New media companies that attracted an entire demographic away from traditional television are making a counterintuitive move by producing TV programs, often in partnership with networks and other Hollywood players. BuzzFeed, Vice Media and Huffington Post are among the companies now inking deals with HBO, A+E Networks, Comcast’s Universal Studios and Hearst Television. One big reason why is that new media purveyors have to meet expectations of sky-high valuations, and TV is a more predictable revenue stream than online video. Continue reading New Media Companies Lured to TV by Revenue Opportunities

Apple TV 4 to Debut in October, Could Be a Game Changer

Inside sources report that Apple is on the verge of releasing its 4th generation Apple TV in October for a price likely to be under $200. The new Apple TV will feature an A8 chip in a dual-core configuration for an updated interface and improved navigation. More importantly, it will include a native software developer kit, ensuring that a wide variety of apps will continue to be developed and released. Also featured are a new motion sensitive remote control, Siri support and an as-of-yet unknown quantity of TV content. Continue reading Apple TV 4 to Debut in October, Could Be a Game Changer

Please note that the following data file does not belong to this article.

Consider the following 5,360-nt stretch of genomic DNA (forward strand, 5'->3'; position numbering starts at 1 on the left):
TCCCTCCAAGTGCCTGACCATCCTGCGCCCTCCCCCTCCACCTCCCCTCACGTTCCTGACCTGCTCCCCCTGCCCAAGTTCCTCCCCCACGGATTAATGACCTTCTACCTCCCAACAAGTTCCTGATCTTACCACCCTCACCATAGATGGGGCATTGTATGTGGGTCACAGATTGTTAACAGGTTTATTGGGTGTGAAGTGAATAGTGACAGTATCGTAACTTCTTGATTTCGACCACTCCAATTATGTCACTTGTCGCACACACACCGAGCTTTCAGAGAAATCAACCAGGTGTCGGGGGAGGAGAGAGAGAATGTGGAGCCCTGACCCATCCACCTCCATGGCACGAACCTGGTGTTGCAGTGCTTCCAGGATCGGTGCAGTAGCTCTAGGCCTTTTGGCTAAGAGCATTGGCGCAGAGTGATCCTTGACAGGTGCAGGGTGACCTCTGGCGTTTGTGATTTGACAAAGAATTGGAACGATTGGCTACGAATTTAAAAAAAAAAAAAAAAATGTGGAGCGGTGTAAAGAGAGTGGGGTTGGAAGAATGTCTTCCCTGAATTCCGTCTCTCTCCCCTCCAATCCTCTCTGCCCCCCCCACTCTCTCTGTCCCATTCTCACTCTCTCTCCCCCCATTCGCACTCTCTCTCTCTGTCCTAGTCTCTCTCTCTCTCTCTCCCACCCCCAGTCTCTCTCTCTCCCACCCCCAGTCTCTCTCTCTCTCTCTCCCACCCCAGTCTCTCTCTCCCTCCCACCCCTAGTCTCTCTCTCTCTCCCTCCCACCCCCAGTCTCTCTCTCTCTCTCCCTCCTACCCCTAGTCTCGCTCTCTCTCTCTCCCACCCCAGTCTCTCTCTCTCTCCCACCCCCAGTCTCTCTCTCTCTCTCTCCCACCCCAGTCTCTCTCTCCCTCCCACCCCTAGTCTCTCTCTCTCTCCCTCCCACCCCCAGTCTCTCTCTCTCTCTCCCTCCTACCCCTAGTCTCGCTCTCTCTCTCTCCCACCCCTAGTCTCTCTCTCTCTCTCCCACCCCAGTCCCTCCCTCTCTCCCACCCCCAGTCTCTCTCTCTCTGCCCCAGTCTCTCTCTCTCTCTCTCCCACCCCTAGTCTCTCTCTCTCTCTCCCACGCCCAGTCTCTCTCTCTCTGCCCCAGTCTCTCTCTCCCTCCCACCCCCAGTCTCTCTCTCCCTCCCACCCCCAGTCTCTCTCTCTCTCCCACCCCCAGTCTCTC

Comcast Plans Streaming TV Service as an Alternative to Cable

Comcast announced that it plans to launch a trial of its IP-based video service Stream by the end of the summer in Boston, followed by Chicago and Seattle. The $15-per-month streaming service will offer about a dozen broadcast networks and HBO. Subscribers will have access to some TV Everywhere applications, Streampix for movies and a cloud DVR service. As an add-on to broadband service meant for PCs, laptops and mobile devices, customers will need Comcast Internet service to subscribe. The company is planning a nationwide rollout for early next year. Continue reading Comcast Plans Streaming TV Service as an Alternative to Cable

Discovery Acquires European Rights to Four Olympic Games